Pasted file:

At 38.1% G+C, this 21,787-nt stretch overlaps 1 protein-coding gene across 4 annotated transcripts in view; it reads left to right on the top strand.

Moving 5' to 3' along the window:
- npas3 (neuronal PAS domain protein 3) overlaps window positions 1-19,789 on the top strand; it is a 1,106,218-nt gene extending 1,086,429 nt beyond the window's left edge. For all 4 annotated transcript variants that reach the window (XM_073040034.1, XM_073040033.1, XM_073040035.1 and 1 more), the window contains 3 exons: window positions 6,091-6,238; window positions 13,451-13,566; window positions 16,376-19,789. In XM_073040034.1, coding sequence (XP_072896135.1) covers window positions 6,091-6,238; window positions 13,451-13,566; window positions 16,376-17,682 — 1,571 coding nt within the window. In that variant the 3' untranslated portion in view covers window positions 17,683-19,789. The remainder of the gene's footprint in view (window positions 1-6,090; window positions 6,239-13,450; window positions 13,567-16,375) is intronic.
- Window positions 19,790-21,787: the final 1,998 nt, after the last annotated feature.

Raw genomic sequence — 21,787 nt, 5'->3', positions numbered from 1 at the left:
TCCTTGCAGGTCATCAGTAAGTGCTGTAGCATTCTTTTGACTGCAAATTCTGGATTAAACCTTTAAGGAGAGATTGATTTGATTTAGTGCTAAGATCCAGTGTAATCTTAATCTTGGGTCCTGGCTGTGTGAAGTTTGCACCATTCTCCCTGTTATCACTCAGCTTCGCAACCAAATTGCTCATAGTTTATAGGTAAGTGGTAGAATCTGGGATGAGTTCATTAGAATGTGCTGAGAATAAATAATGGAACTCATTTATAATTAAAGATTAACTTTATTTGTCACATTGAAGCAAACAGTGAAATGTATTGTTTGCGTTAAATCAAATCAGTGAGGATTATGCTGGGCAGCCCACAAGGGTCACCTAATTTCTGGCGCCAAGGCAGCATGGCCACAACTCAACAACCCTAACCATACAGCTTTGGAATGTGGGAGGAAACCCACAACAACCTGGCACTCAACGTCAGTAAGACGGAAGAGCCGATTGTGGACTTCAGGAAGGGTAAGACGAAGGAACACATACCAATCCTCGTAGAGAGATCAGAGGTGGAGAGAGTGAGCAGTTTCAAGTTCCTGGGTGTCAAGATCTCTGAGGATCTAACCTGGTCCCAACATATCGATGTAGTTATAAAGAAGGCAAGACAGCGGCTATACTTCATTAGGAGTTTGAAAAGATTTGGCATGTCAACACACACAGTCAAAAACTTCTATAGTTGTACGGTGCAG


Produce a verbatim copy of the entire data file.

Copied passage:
At 38.1% G+C, this 21,787-nt stretch overlaps 1 protein-coding gene across 4 annotated transcripts in view; it reads left to right on the top strand.

Moving 5' to 3' along the window:
- npas3 (neuronal PAS domain protein 3) overlaps window positions 1-19,789 on the top strand; it is a 1,106,218-nt gene extending 1,086,429 nt beyond the window's left edge. For all 4 annotated transcript variants that reach the window (XM_073040034.1, XM_073040033.1, XM_073040035.1 and 1 more), the window contains 3 exons: window positions 6,091-6,238; window positions 13,451-13,566; window positions 16,376-19,789. In XM_073040034.1, coding sequence (XP_072896135.1) covers window positions 6,091-6,238; window positions 13,451-13,566; window positions 16,376-17,682 — 1,571 coding nt within the window. In that variant the 3' untranslated portion in view covers window positions 17,683-19,789. The remainder of the gene's footprint in view (window positions 1-6,090; window positions 6,239-13,450; window positions 13,567-16,375) is intronic.
- Window positions 19,790-21,787: the final 1,998 nt, after the last annotated feature.

Raw genomic sequence — 21,787 nt, 5'->3', positions numbered from 1 at the left:
TCCTTGCAGGTCATCAGTAAGTGCTGTAGCATTCTTTTGACTGCAAATTCTGGATTAAACCTTTAAGGAGAGATTGATTTGATTTAGTGCTAAGATCCAGTGTAATCTTAATCTTGGGTCCTGGCTGTGTGAAGTTTGCACCATTCTCCCTGTTATCACTCAGCTTCGCAACCAAATTGCTCATAGTTTATAGGTAAGTGGTAGAATCTGGGATGAGTTCATTAGAATGTGCTGAGAATAAATAATGGAACTCATTTATAATTAAAGATTAACTTTATTTGTCACATTGAAGCAAACAGTGAAATGTATTGTTTGCGTTAAATCAAATCAGTGAGGATTATGCTGGGCAGCCCACAAGGGTCACCTAATTTCTGGCGCCAAGGCAGCATGGCCACAACTCAACAACCCTAACCATACAGCTTTGGAATGTGGGAGGAAACCCACAACAACCTGGCACTCAACGTCAGTAAGACGGAAGAGCCGATTGTGGACTTCAGGAAGGGTAAGACGAAGGAACACATACCAATCCTCGTAGAGAGATCAGAGGTGGAGAGAGTGAGCAGTTTCAAGTTCCTGGGTGTCAAGATCTCTGAGGATCTAACCTGGTCCCAACATATCGATGTAGTTATAAAGAAGGCAAGACAGCGGCTATACTTCATTAGGAGTTTGAAAAGATTTGGCATGTCAACACACACAGTCAAAAACTTCTATAGTTGTACGGTGCAG